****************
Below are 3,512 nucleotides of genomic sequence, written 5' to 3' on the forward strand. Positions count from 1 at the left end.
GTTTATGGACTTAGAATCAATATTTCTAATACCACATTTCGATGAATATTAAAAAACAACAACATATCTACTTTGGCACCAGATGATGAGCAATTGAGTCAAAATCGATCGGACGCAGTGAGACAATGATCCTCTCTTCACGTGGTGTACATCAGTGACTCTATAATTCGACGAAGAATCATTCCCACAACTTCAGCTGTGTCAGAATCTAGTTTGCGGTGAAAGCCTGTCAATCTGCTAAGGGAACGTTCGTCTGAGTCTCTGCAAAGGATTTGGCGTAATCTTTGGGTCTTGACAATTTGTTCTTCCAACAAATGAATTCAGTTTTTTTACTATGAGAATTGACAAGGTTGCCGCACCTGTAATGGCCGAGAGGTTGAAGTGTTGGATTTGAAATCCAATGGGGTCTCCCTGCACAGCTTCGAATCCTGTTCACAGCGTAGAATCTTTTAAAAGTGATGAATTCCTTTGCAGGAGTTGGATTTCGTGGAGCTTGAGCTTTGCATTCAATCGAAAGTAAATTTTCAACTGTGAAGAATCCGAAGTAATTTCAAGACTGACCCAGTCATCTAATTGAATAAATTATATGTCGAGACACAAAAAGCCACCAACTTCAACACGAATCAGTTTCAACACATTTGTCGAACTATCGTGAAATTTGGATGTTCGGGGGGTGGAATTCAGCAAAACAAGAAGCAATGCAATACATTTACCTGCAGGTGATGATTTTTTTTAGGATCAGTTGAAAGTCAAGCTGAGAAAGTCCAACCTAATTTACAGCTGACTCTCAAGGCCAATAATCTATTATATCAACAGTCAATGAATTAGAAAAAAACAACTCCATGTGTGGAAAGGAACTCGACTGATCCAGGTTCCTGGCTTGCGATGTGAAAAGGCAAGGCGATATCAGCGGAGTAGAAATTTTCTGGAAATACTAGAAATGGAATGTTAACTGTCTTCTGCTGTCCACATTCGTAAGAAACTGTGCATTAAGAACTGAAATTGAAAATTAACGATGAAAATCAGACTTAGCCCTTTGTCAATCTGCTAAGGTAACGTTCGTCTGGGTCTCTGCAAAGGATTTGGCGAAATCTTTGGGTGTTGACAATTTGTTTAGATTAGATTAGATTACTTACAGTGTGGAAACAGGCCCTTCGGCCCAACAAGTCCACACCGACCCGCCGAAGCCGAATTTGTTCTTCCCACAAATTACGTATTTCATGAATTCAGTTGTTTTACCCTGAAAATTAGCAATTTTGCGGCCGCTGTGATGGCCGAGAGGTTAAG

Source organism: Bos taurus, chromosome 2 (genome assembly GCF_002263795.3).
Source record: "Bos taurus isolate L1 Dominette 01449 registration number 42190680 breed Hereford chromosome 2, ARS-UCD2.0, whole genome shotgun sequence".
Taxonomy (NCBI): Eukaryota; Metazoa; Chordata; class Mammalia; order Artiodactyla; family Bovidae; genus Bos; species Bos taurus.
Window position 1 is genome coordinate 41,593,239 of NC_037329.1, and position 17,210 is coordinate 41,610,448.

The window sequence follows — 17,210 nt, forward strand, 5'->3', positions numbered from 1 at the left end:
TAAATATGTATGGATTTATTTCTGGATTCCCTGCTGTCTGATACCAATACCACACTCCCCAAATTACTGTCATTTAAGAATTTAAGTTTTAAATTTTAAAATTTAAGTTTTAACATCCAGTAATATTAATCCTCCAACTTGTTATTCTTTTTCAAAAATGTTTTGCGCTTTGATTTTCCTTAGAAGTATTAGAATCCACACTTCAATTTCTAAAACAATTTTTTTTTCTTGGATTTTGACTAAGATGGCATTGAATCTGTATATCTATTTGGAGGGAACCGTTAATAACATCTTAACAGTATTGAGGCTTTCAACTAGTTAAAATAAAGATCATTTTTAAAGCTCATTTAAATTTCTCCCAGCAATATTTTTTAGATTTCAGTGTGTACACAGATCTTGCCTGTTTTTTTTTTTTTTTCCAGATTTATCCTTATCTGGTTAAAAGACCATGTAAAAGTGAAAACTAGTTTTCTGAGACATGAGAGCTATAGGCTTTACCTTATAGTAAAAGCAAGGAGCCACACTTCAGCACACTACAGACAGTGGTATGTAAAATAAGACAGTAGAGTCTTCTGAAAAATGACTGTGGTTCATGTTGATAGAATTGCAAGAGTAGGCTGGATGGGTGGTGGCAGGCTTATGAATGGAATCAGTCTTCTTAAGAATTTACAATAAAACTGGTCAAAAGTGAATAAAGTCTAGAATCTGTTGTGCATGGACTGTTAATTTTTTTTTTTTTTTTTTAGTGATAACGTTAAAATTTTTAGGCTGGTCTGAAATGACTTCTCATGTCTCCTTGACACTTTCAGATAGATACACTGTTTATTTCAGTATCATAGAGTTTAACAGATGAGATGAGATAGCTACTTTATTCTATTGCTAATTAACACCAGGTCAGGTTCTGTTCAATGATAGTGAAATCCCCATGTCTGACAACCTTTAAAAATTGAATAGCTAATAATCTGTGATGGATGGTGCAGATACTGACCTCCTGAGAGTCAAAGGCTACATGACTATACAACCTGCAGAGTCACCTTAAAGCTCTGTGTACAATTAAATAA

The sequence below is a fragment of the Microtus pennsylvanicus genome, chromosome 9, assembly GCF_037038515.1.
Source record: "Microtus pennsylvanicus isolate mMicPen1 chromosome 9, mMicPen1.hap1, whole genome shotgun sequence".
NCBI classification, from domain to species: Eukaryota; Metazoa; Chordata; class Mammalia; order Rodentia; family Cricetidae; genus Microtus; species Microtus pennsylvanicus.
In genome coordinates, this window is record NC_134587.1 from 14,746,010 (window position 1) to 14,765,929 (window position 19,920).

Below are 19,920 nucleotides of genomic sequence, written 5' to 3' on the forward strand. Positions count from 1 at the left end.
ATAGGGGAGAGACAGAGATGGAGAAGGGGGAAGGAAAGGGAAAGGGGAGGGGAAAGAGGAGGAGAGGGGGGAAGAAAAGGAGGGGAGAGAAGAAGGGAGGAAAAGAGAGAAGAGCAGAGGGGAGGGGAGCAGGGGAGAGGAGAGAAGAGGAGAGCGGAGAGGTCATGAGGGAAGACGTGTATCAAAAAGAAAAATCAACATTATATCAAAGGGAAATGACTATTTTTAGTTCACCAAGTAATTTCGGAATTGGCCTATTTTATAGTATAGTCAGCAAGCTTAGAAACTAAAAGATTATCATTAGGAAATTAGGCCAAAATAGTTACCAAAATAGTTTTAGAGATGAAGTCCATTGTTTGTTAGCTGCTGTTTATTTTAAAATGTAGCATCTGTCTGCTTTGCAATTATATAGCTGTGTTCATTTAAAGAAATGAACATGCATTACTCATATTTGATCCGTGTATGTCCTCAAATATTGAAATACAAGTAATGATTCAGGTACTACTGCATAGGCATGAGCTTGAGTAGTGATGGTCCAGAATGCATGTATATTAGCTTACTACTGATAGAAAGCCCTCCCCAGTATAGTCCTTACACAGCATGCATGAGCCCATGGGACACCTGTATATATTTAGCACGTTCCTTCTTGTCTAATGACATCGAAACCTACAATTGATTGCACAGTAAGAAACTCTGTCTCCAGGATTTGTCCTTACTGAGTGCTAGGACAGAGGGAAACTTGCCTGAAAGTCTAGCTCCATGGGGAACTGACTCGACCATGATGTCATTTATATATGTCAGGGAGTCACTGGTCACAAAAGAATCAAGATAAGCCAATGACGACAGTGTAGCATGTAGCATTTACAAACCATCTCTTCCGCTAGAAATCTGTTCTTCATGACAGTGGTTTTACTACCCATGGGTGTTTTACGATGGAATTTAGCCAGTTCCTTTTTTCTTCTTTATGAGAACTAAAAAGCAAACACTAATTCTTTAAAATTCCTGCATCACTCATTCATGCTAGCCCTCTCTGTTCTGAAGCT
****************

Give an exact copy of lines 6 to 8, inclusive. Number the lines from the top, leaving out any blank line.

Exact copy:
Window position 1 is genome coordinate 41,593,239 of NC_037329.1, and position 17,210 is coordinate 41,610,448.

The window sequence follows — 17,210 nt, forward strand, 5'->3', positions numbered from 1 at the left end:
TAAATATGTATGGATTTATTTCTGGATTCCCTGCTGTCTGATACCAATACCACACTCCCCAAATTACTGTCATTTAAGAATTTAAGTTTTAAATTTTAAAATTTAAGTTTTAACATCCAGTAATATTAATCCTCCAACTTGTTATTCTTTTTCAAAAATGTTTTGCGCTTTGATTTTCCTTAGAAGTATTAGAATCCACACTTCAATTTCTAAAACAATTTTTTTTTCTTGGATTTTGACTAAGATGGCATTGAATCTGTATATCTATTTGGAGGGAACCGTTAATAACATCTTAACAGTATTGAGGCTTTCAACTAGTTAAAATAAAGATCATTTTTAAAGCTCATTTAAATTTCTCCCAGCAATATTTTTTAGATTTCAGTGTGTACACAGATCTTGCCTGTTTTTTTTTTTTTTTCCAGATTTATCCTTATCTGGTTAAAAGACCATGTAAAAGTGAAAACTAGTTTTCTGAGACATGAGAGCTATAGGCTTTACCTTATAGTAAAAGCAAGGAGCCACACTTCAGCACACTACAGACAGTGGTATGTAAAATAAGACAGTAGAGTCTTCTGAAAAATGACTGTGGTTCATGTTGATAGAATTGCAAGAGTAGGCTGGATGGGTGGTGGCAGGCTTATGAATGGAATCAGTCTTCTTAAGAATTTACAATAAAACTGGTCAAAAGTGAATAAAGTCTAGAATCTGTTGTGCATGGACTGTTAATTTTTTTTTTTTTTTTTTAGTGATAACGTTAAAATTTTTAGGCTGGTCTGAAATGACTTCTCATGTCTCCTTGACACTTTCAGATAGATACACTGTTTATTTCAGTATCATAGAGTTTAACAGATGAGATGAGATAGCTACTTTATTCTATTGCTAATTAACACCAGGTCAGGTTCTGTTCAATGATAGTGAAATCCCCATGTCTGACAACCTTTAAAAATTGAATAGCTAATAATCTGTGATGGATGGTGCAGATACTGACCTCCTGAGAGTCAAAGGCTACATGACTATACAACCTGCAGAGTCACCTTAAAGCTCTGTGTACAATTAAATAA